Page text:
17 Ways To Practice Self-Care When Face Masks And Bath Bombs Aren't Doing The Trick

17 Ways To Practice Self-Care When Face Masks And Bath Bombs Aren't Doing The Trick

Sometimes self-care needs to be a little more intensive than a trip to Lush.

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Self-care is a growing trend that seems to mostly consist of bubble baths and face masks. While I certainly love some "me time" and treating myself to my Glossier masks and a Netflix marathon, I think it's important to remember that "treating yourself" is not necessarily the same thing as self-care.

Self-care looks different on everyone, and I'm not here to tell people how they can or can't take time for themselves. I've simply come to realize that as a person with mental illness, sometimes my self-care needs to be a little more intensive and regimented than a trip to Lush.

1. Keep yourself hydrated

It's something small, but drinking an adequate amount of water can dramatically impact your physical and mental wellbeing. Though exact numbers differ, it's commonly recommended that we drink two liters of water per day, or eight 8-ounce glasses. Even if everything else in the world feels too difficult, just try and remember to keep a glass of water near you.

2. Sleep

Sometimes, the best thing you can do for yourself is catch up on sleep. Poor mental health can severely disrupt sleeping patterns, so allow yourself time to simply rest. This is something that's personally difficult for me because when I allow myself time to nap, I feel guilty for not doing something more productive. But the fact is that in order to truly be productive, you need to allow your brain and body time to recharge.

3. Practice journaling and reflecting

This may sound cliche, but taking a few minutes out of each day to reflect can help track your mental health progress and patterns. I keep a mood tracker for myself in the back of my planner, and comparing that to my daily reflections can help me identify emotional or environmental patterns that trigger my mental health flare-ups.

4. Go for a walk or a drive

Even when you don't feel like it, it's so important to give yourself time each day to get out of the house. Whether that means taking your dog for a walk or simply driving a few minutes down the road to get a coffee, make it a goal to leave the house at least once a day. This also requires that you be conscious of your personal limits, so never get behind the wheel if you feel like you're a danger to yourself, and always tell a friend or family member if you're going out so someone knows where you are.

5. Read

Reading is a great way to slow down and get out of your head for a little while. TV and movies can do the same thing, but sometimes you need to give your brain a break from screens.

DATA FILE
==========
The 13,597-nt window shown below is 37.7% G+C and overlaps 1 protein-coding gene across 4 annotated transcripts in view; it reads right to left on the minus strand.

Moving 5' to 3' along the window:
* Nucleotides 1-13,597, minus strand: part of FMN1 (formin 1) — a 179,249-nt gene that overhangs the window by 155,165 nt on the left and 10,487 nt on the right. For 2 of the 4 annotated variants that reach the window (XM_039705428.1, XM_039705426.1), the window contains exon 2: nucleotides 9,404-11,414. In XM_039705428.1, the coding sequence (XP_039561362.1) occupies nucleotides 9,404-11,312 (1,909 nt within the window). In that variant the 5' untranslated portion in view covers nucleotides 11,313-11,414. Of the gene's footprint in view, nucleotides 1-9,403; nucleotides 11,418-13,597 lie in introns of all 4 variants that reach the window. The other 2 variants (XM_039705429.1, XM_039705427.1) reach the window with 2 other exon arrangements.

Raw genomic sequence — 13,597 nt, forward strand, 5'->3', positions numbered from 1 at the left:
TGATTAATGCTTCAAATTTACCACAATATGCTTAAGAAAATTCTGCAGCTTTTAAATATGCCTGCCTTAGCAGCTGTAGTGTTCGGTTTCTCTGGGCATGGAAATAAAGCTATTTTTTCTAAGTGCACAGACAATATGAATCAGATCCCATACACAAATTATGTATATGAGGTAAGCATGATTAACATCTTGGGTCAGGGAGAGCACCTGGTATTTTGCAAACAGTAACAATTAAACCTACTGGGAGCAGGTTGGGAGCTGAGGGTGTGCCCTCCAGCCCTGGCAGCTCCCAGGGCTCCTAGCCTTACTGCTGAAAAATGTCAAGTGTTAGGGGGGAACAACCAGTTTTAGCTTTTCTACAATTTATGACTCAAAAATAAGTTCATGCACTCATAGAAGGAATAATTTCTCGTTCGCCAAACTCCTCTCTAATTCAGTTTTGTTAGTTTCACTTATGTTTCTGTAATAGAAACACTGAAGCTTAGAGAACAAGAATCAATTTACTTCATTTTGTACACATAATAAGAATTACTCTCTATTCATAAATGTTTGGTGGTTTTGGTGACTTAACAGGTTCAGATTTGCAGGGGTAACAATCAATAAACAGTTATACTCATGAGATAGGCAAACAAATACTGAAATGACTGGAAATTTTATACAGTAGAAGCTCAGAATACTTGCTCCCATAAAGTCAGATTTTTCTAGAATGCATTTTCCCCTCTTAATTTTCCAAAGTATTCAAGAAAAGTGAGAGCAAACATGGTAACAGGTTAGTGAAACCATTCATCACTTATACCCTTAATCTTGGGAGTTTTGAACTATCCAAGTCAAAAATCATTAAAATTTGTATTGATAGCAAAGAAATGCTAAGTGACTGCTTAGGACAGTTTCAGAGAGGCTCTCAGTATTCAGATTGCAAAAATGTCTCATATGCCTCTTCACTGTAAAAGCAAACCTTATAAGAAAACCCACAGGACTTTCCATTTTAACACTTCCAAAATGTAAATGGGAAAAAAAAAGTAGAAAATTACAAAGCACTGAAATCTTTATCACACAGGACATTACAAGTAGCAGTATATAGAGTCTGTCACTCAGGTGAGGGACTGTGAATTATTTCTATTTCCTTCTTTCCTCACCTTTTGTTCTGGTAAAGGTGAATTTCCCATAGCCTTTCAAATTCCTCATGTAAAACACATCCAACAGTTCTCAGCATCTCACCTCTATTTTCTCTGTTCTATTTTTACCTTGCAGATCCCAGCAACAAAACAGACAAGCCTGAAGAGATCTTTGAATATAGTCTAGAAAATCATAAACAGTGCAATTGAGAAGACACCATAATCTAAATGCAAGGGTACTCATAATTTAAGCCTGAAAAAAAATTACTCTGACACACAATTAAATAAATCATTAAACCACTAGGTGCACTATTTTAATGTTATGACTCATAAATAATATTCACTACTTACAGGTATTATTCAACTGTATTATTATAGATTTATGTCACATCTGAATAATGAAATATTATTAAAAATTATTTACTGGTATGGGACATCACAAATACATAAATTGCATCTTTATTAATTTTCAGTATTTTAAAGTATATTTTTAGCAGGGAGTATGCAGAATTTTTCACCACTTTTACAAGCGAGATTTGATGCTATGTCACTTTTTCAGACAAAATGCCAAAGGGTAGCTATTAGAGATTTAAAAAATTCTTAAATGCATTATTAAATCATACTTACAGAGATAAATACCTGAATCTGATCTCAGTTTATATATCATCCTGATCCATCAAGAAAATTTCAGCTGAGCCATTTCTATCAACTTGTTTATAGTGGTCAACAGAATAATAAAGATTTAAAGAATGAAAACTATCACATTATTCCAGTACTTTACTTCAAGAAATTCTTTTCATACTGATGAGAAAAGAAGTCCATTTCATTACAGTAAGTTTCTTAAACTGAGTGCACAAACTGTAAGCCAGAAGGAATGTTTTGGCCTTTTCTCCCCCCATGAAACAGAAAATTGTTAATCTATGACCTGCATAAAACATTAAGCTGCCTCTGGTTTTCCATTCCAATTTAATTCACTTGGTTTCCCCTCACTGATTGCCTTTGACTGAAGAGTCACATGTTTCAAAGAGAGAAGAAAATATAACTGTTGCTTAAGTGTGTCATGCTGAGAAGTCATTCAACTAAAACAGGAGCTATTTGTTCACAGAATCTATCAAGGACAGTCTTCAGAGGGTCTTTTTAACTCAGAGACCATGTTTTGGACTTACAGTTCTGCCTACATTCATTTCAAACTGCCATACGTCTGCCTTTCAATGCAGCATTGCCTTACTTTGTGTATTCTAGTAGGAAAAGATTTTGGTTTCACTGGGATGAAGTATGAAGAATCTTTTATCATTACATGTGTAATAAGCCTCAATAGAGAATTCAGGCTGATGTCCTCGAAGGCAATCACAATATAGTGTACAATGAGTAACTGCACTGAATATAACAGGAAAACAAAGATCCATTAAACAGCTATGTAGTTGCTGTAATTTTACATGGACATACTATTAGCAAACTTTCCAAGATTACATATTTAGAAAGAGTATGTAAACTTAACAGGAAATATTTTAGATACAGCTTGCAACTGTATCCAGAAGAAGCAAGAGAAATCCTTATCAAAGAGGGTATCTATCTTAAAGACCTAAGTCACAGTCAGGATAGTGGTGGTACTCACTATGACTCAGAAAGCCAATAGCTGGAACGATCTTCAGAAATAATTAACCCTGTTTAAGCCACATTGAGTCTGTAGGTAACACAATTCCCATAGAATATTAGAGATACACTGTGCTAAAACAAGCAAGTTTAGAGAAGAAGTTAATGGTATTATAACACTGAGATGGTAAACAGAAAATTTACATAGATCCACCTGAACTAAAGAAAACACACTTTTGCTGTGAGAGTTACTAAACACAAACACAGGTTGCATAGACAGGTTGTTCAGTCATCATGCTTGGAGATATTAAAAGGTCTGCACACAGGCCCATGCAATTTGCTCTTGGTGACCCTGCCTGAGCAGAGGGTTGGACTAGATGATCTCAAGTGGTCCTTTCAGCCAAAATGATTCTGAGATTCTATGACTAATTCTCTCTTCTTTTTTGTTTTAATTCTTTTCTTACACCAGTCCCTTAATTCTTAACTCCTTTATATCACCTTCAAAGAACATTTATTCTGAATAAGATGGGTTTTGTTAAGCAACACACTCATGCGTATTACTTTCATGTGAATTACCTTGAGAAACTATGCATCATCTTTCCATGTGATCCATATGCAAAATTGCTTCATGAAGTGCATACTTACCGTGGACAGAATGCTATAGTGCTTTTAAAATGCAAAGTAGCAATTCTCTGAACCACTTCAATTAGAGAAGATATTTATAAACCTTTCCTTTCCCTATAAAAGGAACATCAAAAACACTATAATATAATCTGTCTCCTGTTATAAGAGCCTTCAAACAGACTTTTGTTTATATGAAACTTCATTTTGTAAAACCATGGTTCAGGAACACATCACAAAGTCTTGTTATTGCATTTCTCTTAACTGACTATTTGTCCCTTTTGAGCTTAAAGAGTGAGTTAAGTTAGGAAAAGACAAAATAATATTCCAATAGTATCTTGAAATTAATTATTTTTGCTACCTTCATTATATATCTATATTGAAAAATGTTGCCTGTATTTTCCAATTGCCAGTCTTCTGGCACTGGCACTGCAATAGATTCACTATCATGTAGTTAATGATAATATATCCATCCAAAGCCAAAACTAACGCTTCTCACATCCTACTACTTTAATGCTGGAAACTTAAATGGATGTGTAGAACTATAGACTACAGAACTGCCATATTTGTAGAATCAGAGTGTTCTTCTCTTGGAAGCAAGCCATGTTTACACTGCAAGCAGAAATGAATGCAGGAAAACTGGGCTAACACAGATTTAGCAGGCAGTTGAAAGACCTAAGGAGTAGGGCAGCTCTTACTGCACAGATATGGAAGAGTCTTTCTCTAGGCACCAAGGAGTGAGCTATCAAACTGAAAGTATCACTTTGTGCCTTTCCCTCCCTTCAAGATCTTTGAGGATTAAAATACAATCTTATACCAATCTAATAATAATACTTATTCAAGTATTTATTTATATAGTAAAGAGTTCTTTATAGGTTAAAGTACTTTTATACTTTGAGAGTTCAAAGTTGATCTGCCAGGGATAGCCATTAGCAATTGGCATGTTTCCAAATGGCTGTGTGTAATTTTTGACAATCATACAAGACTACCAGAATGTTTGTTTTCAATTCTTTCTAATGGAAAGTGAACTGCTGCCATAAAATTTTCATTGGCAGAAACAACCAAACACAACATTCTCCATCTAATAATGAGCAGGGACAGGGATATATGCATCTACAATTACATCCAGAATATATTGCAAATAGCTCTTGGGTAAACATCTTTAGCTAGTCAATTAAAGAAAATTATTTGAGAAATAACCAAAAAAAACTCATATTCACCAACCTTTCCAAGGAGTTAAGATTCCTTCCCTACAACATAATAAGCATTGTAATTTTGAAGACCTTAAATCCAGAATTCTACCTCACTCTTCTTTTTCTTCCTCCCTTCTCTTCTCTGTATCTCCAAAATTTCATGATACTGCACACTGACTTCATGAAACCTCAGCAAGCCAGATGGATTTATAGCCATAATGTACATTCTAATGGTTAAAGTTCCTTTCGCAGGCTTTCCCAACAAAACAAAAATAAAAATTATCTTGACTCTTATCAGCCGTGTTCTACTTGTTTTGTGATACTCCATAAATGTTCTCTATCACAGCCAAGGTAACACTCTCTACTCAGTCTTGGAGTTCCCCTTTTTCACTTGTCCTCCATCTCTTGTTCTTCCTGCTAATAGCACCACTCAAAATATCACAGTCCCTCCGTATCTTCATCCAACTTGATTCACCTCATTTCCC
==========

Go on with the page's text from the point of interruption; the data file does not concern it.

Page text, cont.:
6. Do yoga

Nowadays, you don't even need to head downtown to a yoga studio to squeeze in a good yoga session. Heck, even my Amazon Alexa offers yoga practices. Yoga is a great way to exercise your mind and body, and with so many variations and flows available, there is truly a pace for everyone. I recommend Yoga With Adriene, a free YouTube channel offering numerous yoga practices for LITERALLY everything and anything you may be feeling physically or emotionally, including yoga for depression, yoga for nurses, and yoga for text neck.

7. Make a therapy appointment

I am of the belief that if you have access to therapy, take advantage of it, even if you think you don't need it. If you're already in therapy but haven't gone in a while, schedule an appointment. Making a therapy appointment is the first thing I do on self-care days because I know that even if I don't want to go, my brain could use it.

8. Meditate

Another cliche, but meditation can be incredibly beneficial to people with mental health problems. It's an easy way to slow down, ground yourself, and check in with your mind and body. I have been using the Calm app for a few weeks now and would highly recommend it for meditation beginners. I've found it especially useful for when I'm feeling anxious as it helps ease my racing thoughts and focus on my breathing.

9. Make positive affirmations in the mirror

Sounds cheesy, but just give it a try. Self-care means reminding yourself that you are worth the time and energy it takes to heal, so speak kindly to yourself and remember that your life is worth cherishing.

10. Do a phone detox

It's easy to get wrapped up in the chaos of group texts, social media, overflowing inboxes, and Snap streaks when you're on your phone 24/7. For me, my phone is definitely a crutch I cling to in order to distract myself, and I know that isn't healthy. Allowing yourself a phone detox gives you a chance to come back to the present and focus on your immediate surroundings. The texts and emails can wait, but your mental health can't (just be sure to notify people if you won't have your phone on you for a set period of time).